The Chinese government issued a new set of tough guidelines that are bound to radically change advertising in the country.

According to People’s Daily, The Nanfang, and Qingdao News, the new advertising rules do things like ban child celebrities under the age of ten from doing endorsements, under the rationale that these young celebs cannot make decisions independently (i.e., adults might be making decisions for them). Fair enough!

The Nanfang adds that a handful of words, such as “best” or “most popular,” are also banned. Other phrases like “country’s top,” “international standards,” and even “recommended by Chinese leaders” cannot be used.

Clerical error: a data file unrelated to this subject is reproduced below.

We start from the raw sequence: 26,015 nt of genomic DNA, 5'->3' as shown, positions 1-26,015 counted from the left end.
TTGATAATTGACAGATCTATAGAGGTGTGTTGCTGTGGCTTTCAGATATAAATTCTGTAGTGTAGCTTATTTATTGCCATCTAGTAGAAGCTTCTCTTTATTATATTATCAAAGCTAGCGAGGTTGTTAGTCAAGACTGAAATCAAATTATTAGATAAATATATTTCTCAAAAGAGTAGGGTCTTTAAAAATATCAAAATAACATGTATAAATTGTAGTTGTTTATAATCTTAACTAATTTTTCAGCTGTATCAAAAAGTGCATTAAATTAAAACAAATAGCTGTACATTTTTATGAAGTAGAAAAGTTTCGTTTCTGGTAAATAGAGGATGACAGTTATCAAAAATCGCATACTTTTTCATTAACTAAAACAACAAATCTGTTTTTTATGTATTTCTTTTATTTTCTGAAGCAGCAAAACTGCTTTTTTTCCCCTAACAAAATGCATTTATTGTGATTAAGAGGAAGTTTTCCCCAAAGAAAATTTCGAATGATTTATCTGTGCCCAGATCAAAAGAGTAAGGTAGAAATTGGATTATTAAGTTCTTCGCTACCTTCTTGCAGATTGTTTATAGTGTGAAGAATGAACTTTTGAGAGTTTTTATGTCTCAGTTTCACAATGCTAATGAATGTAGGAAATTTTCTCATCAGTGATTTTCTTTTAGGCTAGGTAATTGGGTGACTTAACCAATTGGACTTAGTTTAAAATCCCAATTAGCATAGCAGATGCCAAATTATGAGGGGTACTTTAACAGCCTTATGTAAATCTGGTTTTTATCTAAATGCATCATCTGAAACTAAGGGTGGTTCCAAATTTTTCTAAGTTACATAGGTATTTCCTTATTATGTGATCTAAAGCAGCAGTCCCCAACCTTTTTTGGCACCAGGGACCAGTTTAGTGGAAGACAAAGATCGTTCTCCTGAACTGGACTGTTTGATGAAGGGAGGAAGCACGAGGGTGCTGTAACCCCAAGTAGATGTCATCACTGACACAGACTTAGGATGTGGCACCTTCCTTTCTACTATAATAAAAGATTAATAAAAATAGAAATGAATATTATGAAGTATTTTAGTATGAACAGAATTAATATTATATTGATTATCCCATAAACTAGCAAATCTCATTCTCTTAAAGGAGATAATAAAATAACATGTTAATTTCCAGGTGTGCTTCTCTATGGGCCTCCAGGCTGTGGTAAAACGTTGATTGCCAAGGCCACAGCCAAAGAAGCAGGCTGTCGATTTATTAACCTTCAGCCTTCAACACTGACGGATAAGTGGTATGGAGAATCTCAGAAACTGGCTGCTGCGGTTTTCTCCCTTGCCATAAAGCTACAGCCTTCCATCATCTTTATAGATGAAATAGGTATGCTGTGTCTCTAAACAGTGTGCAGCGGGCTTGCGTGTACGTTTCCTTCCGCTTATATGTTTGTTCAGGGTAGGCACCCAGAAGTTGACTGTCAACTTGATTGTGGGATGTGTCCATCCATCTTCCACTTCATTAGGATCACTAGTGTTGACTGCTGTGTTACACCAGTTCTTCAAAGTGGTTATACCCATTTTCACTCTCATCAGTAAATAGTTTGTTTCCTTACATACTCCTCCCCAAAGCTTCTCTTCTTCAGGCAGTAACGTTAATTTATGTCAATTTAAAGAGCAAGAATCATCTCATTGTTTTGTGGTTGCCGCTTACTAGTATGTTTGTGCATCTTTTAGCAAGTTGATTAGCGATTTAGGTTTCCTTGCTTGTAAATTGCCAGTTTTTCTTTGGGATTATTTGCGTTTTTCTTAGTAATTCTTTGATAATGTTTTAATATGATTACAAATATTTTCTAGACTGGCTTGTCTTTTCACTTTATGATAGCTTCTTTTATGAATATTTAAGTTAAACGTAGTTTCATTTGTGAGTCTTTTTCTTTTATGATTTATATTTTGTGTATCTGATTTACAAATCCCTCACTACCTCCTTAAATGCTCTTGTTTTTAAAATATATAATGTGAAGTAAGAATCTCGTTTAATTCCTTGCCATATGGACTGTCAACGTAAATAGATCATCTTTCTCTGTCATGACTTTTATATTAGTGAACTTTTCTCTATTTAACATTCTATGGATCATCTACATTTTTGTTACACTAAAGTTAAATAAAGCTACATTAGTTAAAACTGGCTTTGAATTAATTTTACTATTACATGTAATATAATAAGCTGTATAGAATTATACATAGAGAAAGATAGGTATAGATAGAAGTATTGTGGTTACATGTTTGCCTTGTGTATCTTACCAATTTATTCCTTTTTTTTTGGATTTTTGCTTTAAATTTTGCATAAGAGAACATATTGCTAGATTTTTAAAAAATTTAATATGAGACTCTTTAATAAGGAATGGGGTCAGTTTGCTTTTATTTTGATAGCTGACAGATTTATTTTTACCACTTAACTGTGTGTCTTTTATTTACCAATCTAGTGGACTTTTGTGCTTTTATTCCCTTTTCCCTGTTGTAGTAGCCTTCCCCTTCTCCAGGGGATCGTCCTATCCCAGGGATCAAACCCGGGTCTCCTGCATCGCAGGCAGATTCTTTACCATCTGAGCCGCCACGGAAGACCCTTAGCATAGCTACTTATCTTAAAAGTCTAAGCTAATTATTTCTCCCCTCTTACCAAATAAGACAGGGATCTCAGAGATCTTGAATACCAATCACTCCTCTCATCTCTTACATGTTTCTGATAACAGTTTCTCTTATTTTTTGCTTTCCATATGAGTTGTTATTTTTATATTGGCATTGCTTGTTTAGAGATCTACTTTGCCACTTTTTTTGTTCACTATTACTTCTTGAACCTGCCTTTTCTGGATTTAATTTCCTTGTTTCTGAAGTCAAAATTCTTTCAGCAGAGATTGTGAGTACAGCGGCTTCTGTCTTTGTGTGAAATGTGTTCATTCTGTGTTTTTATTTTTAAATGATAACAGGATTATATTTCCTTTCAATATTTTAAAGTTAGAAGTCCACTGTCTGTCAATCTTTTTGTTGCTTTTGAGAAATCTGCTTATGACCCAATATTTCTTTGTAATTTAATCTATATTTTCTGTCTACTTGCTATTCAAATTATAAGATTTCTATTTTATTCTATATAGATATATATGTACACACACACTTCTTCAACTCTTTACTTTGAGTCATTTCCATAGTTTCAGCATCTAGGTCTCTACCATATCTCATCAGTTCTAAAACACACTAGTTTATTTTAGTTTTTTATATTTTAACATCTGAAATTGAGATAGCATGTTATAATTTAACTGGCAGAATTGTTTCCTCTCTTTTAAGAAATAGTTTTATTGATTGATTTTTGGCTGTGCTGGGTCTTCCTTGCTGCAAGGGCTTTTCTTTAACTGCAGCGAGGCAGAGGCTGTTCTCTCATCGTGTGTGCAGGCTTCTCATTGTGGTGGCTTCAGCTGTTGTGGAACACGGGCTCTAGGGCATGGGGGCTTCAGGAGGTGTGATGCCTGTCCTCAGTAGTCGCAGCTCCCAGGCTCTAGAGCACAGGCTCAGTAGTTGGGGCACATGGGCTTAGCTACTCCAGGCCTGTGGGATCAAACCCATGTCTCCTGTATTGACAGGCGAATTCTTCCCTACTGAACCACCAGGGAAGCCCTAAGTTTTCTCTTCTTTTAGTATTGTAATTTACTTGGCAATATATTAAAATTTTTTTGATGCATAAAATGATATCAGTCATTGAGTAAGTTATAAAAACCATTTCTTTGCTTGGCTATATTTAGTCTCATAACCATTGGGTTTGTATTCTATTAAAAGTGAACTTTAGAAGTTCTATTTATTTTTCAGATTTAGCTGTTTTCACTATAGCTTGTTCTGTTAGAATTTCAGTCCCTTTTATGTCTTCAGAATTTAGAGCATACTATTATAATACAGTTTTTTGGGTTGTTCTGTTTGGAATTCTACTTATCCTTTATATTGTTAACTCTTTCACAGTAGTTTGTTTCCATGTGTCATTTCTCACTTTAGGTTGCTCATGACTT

Celebrities also must be able to use the products that they endorse. People’s Daily, the official paper of the country’s Communist party, explains that this means male celebs, for example, cannot endorse “feminine products like tampons.”

The Nanfang and Qingdao News point to Taiwanese singer and actor Jiro Wang who appeared in Freemore maxi pad advertisements and commercials. Obviously, the company was hoping to cash in with his popularity among women, but his appearance in sanitation napkin commercials did not go unnoticed in China.


How could it? Wang appeared on the product packaging as well as on in-store displays.


[Image via Weibo]

So, no more of that!

Online advertising, such as the seemingly endless pop-ups on Chinese sites, will also be regulated. Which is good news, because visting a Chinese website can often feel like a trip to pop-up hell.


Top image via Weibo

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